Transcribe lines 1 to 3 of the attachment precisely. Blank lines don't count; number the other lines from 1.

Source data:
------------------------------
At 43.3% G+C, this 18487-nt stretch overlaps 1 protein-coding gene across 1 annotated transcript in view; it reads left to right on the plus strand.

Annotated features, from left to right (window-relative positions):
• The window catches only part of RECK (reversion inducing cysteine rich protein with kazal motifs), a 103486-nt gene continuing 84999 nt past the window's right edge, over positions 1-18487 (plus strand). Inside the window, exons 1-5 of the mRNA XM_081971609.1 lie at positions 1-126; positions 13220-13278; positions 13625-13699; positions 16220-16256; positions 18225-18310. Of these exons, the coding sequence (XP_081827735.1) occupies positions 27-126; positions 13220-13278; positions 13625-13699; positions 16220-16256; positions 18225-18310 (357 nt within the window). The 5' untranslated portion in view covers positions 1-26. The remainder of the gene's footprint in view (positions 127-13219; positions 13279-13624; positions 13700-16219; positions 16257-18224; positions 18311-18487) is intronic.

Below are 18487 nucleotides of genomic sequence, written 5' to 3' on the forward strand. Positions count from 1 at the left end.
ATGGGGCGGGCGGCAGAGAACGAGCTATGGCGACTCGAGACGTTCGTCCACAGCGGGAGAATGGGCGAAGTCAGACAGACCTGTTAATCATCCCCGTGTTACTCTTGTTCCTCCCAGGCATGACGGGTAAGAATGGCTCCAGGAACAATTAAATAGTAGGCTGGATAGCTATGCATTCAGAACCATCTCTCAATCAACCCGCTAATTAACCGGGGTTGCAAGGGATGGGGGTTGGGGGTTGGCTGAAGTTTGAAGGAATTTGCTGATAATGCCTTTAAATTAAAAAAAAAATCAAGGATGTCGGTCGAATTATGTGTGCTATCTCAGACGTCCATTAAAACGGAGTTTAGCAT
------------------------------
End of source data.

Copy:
At 43.3% G+C, this 18487-nt stretch overlaps 1 protein-coding gene across 1 annotated transcript in view; it reads left to right on the plus strand.

Annotated features, from left to right (window-relative positions):
• The window catches only part of RECK (reversion inducing cysteine rich protein with kazal motifs), a 103486-nt gene continuing 84999 nt past the window's right edge, over positions 1-18487 (plus strand). Inside the window, exons 1-5 of the mRNA XM_081971609.1 lie at positions 1-126; positions 13220-13278; positions 13625-13699; positions 16220-16256; positions 18225-18310. Of these exons, the coding sequence (XP_081827735.1) occupies positions 27-126; positions 13220-13278; positions 13625-13699; positions 16220-16256; positions 18225-18310 (357 nt within the window). The 5' untranslated portion in view covers positions 1-26. The remainder of the gene's footprint in view (positions 127-13219; positions 13279-13624; positions 13700-16219; positions 16257-18224; positions 18311-18487) is intronic.